The Earth is a very small stage in a vast cosmic arena. Think of the rivers of blood spilled by all those generals and emperors so that, in glory and triumph, they could become the momentary masters of a fraction of a dot. Think of the endless cruelties visited by the inhabitants of one corner of this pixel on the scarcely distinguishable inhabitants of some other corner, how frequent their misunderstandings, how eager they are to kill one another, how fervent their hatreds.

Our posturings, our imagined self-importance, the delusion that we have some privileged position in the Universe, are challenged by this point of pale light. Our planet is a lonely speck in the great enveloping cosmic dark. In our obscurity, in all this vastness, there is no hint that help will come from elsewhere to save us from ourselves.

The Earth is the only world known so far to harbor life. There is nowhere else, at least in the near future, to which our species could migrate. Visit, yes. Settle, not yet. Like it or not, for the moment the Earth is where we make our stand.

It has been said that astronomy is a humbling and character-building experience. There is perhaps no better demonstration of the folly of human conceits than this distant image of our tiny world. To me, it underscores our responsibility to deal more kindly with one another, and to preserve and cherish the pale blue dot, the only home we’ve ever known.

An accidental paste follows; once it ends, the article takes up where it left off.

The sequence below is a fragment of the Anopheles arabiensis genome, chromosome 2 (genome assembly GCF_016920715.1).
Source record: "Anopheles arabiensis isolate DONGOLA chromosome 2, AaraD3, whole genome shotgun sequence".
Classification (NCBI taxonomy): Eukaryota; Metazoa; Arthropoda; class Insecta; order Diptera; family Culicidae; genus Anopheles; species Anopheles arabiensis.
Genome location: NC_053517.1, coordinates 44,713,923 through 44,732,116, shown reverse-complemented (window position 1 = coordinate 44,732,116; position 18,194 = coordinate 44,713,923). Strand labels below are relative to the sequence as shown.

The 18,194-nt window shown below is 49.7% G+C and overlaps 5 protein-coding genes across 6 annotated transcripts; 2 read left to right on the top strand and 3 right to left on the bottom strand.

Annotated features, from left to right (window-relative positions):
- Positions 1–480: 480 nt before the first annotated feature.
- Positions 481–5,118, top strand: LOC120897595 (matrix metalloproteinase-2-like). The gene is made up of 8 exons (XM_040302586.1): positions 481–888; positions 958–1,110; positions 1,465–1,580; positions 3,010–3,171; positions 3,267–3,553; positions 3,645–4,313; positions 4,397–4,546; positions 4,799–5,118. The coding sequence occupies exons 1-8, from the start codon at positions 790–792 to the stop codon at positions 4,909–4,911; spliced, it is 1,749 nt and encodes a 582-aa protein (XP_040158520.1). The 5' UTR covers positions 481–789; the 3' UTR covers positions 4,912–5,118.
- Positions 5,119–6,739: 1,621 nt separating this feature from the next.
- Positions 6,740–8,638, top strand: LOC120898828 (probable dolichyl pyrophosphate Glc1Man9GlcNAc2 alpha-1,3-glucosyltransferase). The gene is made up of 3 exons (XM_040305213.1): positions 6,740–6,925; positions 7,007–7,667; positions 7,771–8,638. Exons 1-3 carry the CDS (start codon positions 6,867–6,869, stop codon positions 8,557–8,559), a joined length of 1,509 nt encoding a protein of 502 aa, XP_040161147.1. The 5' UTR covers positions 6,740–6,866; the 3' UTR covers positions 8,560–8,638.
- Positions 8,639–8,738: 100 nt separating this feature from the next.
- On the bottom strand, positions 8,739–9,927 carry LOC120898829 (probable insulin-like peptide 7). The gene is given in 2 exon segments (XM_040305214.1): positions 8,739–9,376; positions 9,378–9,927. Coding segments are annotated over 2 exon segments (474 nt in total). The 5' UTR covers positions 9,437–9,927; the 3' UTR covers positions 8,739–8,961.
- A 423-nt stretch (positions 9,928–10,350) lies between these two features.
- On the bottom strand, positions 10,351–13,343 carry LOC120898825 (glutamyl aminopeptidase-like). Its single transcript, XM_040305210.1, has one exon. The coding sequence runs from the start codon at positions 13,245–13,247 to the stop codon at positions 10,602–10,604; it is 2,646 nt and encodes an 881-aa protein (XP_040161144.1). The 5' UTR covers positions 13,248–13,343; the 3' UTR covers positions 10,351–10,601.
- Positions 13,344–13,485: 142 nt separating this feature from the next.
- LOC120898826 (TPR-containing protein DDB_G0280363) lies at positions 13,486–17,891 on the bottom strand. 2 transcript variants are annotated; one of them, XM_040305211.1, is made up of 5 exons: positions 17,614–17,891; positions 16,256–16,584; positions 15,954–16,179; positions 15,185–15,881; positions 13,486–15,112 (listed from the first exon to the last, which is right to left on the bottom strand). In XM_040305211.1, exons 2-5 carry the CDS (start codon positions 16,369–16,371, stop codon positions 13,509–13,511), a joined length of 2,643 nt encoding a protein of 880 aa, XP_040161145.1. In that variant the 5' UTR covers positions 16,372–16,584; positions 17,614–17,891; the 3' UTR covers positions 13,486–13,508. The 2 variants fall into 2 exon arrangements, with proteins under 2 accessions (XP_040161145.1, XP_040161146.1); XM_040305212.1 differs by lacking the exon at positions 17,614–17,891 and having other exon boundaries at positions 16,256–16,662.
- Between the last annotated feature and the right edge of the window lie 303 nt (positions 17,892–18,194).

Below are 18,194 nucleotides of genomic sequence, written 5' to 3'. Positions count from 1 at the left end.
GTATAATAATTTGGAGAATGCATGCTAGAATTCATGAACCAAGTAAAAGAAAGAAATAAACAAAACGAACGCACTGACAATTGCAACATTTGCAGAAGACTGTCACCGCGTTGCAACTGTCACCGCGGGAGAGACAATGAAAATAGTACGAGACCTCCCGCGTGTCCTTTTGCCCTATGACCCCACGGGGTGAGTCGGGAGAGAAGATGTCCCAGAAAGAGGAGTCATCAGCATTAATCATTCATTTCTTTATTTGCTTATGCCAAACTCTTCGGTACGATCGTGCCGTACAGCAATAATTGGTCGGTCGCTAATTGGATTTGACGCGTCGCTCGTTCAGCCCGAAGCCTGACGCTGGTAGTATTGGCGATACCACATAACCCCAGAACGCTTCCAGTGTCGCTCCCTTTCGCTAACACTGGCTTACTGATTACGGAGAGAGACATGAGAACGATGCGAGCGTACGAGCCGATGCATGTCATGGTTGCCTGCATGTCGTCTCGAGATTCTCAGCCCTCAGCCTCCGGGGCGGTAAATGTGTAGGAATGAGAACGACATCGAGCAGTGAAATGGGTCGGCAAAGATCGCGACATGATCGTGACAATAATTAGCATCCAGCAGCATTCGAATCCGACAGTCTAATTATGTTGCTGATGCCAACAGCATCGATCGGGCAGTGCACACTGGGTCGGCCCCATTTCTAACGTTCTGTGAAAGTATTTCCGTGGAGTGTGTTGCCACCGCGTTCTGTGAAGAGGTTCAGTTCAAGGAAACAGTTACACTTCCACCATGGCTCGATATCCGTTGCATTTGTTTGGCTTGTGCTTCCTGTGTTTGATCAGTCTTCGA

Ad Astra is a fitting parable to Sagan’s sermon. Yet to convincingly portray the  “we are all we’ve got” narrative, the movie must borrow and invade the Christian narrative to sell its arguments for secularism. Subverted themes of redemption abound throughout, (I won’t offer spoilers here) but the moral conclusion—to receive the world and our relationships to one another as a gift—is expressed nearly as the participatory lex Christi of Galatians 6:2. The final lines of the film: “ … and I will share their burdens, as they share mine … I will live and love.” It is a beautiful conclusion, but to sustain it, to support it, the secular needs saving. The Christian story of redemption must infuse it which, ironically, defeats its own secular logic.  As others smarter than I have said, secularism is truly a Christian heresy.

Be that as it may, for me science fiction continues to channel our aches and longings even if it is not solid enough to satisfy them.  For that reason, such movies continue to be a medium for meeting each other and, perhaps, open up a path to meet the One who will truly “save us from ourselves.”

Erik Herrmann

Dr. Erik Herrmann is professor of Historical Theology, dean of Theological Research and Publications and director of the Center for Reformation Research at Concordia Seminary, St. Louis.